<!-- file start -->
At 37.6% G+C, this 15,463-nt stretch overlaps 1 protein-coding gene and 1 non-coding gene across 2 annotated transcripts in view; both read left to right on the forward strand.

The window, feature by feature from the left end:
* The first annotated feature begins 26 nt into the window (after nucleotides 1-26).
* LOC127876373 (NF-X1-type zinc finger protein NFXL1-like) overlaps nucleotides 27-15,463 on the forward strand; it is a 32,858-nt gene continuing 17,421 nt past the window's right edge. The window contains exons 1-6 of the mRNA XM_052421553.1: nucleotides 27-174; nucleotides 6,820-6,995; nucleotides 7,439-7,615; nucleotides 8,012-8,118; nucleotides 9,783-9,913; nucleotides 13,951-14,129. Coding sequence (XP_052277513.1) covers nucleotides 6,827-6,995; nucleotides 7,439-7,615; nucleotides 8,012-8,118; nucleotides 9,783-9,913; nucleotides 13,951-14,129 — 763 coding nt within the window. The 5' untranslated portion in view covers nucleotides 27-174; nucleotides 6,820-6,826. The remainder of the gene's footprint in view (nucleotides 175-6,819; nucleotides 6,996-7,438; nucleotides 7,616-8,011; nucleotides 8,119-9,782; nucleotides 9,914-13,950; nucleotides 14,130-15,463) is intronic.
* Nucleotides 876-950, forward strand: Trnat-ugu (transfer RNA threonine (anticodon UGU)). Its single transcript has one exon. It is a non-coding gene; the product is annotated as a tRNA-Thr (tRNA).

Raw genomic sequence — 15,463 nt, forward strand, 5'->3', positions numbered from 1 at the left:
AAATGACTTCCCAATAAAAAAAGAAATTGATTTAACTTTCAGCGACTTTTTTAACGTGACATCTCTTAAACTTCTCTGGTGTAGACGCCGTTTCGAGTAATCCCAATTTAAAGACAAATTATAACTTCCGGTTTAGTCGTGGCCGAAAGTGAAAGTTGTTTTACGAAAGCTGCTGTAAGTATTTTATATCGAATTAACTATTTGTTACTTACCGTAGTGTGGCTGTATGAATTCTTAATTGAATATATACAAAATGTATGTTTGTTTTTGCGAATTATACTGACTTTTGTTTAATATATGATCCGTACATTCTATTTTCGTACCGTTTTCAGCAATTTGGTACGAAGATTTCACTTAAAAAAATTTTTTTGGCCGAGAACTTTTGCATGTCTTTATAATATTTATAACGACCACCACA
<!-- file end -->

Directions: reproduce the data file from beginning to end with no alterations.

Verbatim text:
At 37.6% G+C, this 15,463-nt stretch overlaps 1 protein-coding gene and 1 non-coding gene across 2 annotated transcripts in view; both read left to right on the forward strand.

The window, feature by feature from the left end:
* The first annotated feature begins 26 nt into the window (after nucleotides 1-26).
* LOC127876373 (NF-X1-type zinc finger protein NFXL1-like) overlaps nucleotides 27-15,463 on the forward strand; it is a 32,858-nt gene continuing 17,421 nt past the window's right edge. The window contains exons 1-6 of the mRNA XM_052421553.1: nucleotides 27-174; nucleotides 6,820-6,995; nucleotides 7,439-7,615; nucleotides 8,012-8,118; nucleotides 9,783-9,913; nucleotides 13,951-14,129. Coding sequence (XP_052277513.1) covers nucleotides 6,827-6,995; nucleotides 7,439-7,615; nucleotides 8,012-8,118; nucleotides 9,783-9,913; nucleotides 13,951-14,129 — 763 coding nt within the window. The 5' untranslated portion in view covers nucleotides 27-174; nucleotides 6,820-6,826. The remainder of the gene's footprint in view (nucleotides 175-6,819; nucleotides 6,996-7,438; nucleotides 7,616-8,011; nucleotides 8,119-9,782; nucleotides 9,914-13,950; nucleotides 14,130-15,463) is intronic.
* Nucleotides 876-950, forward strand: Trnat-ugu (transfer RNA threonine (anticodon UGU)). Its single transcript has one exon. It is a non-coding gene; the product is annotated as a tRNA-Thr (tRNA).

Raw genomic sequence — 15,463 nt, forward strand, 5'->3', positions numbered from 1 at the left:
AAATGACTTCCCAATAAAAAAAGAAATTGATTTAACTTTCAGCGACTTTTTTAACGTGACATCTCTTAAACTTCTCTGGTGTAGACGCCGTTTCGAGTAATCCCAATTTAAAGACAAATTATAACTTCCGGTTTAGTCGTGGCCGAAAGTGAAAGTTGTTTTACGAAAGCTGCTGTAAGTATTTTATATCGAATTAACTATTTGTTACTTACCGTAGTGTGGCTGTATGAATTCTTAATTGAATATATACAAAATGTATGTTTGTTTTTGCGAATTATACTGACTTTTGTTTAATATATGATCCGTACATTCTATTTTCGTACCGTTTTCAGCAATTTGGTACGAAGATTTCACTTAAAAAAATTTTTTTGGCCGAGAACTTTTGCATGTCTTTATAATATTTATAACGACCACCACA